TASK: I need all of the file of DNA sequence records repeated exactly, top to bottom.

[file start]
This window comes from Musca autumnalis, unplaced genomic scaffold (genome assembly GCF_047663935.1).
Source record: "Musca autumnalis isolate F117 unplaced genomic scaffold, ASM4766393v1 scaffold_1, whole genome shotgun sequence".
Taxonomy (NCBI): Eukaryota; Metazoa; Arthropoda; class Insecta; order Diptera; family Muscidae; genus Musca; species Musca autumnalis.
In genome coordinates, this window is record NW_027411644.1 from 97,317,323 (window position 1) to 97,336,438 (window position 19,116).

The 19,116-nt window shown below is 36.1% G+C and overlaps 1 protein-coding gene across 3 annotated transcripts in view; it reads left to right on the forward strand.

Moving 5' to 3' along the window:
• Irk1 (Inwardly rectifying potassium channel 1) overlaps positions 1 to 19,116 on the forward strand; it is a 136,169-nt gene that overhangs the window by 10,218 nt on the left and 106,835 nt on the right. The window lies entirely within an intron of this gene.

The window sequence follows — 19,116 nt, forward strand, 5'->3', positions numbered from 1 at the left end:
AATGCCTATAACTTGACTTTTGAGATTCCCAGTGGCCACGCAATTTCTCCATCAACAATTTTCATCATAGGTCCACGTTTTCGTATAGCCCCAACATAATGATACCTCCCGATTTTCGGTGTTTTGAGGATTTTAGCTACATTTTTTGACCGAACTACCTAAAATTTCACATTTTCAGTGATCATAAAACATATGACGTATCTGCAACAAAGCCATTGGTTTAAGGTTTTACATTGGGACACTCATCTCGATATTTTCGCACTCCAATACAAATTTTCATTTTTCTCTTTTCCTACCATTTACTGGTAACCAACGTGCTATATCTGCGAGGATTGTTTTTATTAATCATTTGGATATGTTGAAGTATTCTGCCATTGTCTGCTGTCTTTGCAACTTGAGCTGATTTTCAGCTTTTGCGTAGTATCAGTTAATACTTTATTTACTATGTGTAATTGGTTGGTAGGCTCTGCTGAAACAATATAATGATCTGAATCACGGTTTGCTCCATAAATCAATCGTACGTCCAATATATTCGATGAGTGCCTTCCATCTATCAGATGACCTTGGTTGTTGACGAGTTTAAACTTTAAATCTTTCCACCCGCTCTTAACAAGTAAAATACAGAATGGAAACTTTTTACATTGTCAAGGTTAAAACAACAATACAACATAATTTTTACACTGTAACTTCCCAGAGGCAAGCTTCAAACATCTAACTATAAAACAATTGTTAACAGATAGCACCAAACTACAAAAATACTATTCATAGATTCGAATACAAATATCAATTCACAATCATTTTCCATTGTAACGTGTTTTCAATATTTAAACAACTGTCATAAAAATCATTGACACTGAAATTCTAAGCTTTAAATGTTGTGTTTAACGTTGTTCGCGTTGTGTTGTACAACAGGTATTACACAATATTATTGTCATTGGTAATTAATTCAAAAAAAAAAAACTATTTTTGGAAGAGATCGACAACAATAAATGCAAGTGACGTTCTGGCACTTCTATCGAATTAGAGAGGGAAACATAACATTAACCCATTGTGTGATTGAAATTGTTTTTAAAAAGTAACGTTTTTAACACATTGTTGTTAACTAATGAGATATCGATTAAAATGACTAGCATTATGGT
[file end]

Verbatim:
This window comes from Musca autumnalis, unplaced genomic scaffold (genome assembly GCF_047663935.1).
Source record: "Musca autumnalis isolate F117 unplaced genomic scaffold, ASM4766393v1 scaffold_1, whole genome shotgun sequence".
Taxonomy (NCBI): Eukaryota; Metazoa; Arthropoda; class Insecta; order Diptera; family Muscidae; genus Musca; species Musca autumnalis.
In genome coordinates, this window is record NW_027411644.1 from 97,317,323 (window position 1) to 97,336,438 (window position 19,116).

The 19,116-nt window shown below is 36.1% G+C and overlaps 1 protein-coding gene across 3 annotated transcripts in view; it reads left to right on the forward strand.

Moving 5' to 3' along the window:
• Irk1 (Inwardly rectifying potassium channel 1) overlaps positions 1 to 19,116 on the forward strand; it is a 136,169-nt gene that overhangs the window by 10,218 nt on the left and 106,835 nt on the right. The window lies entirely within an intron of this gene.

The window sequence follows — 19,116 nt, forward strand, 5'->3', positions numbered from 1 at the left end:
AATGCCTATAACTTGACTTTTGAGATTCCCAGTGGCCACGCAATTTCTCCATCAACAATTTTCATCATAGGTCCACGTTTTCGTATAGCCCCAACATAATGATACCTCCCGATTTTCGGTGTTTTGAGGATTTTAGCTACATTTTTTGACCGAACTACCTAAAATTTCACATTTTCAGTGATCATAAAACATATGACGTATCTGCAACAAAGCCATTGGTTTAAGGTTTTACATTGGGACACTCATCTCGATATTTTCGCACTCCAATACAAATTTTCATTTTTCTCTTTTCCTACCATTTACTGGTAACCAACGTGCTATATCTGCGAGGATTGTTTTTATTAATCATTTGGATATGTTGAAGTATTCTGCCATTGTCTGCTGTCTTTGCAACTTGAGCTGATTTTCAGCTTTTGCGTAGTATCAGTTAATACTTTATTTACTATGTGTAATTGGTTGGTAGGCTCTGCTGAAACAATATAATGATCTGAATCACGGTTTGCTCCATAAATCAATCGTACGTCCAATATATTCGATGAGTGCCTTCCATCTATCAGATGACCTTGGTTGTTGACGAGTTTAAACTTTAAATCTTTCCACCCGCTCTTAACAAGTAAAATACAGAATGGAAACTTTTTACATTGTCAAGGTTAAAACAACAATACAACATAATTTTTACACTGTAACTTCCCAGAGGCAAGCTTCAAACATCTAACTATAAAACAATTGTTAACAGATAGCACCAAACTACAAAAATACTATTCATAGATTCGAATACAAATATCAATTCACAATCATTTTCCATTGTAACGTGTTTTCAATATTTAAACAACTGTCATAAAAATCATTGACACTGAAATTCTAAGCTTTAAATGTTGTGTTTAACGTTGTTCGCGTTGTGTTGTACAACAGGTATTACACAATATTATTGTCATTGGTAATTAATTCAAAAAAAAAAAACTATTTTTGGAAGAGATCGACAACAATAAATGCAAGTGACGTTCTGGCACTTCTATCGAATTAGAGAGGGAAACATAACATTAACCCATTGTGTGATTGAAATTGTTTTTAAAAAGTAACGTTTTTAACACATTGTTGTTAACTAATGAGATATCGATTAAAATGACTAGCATTATGGT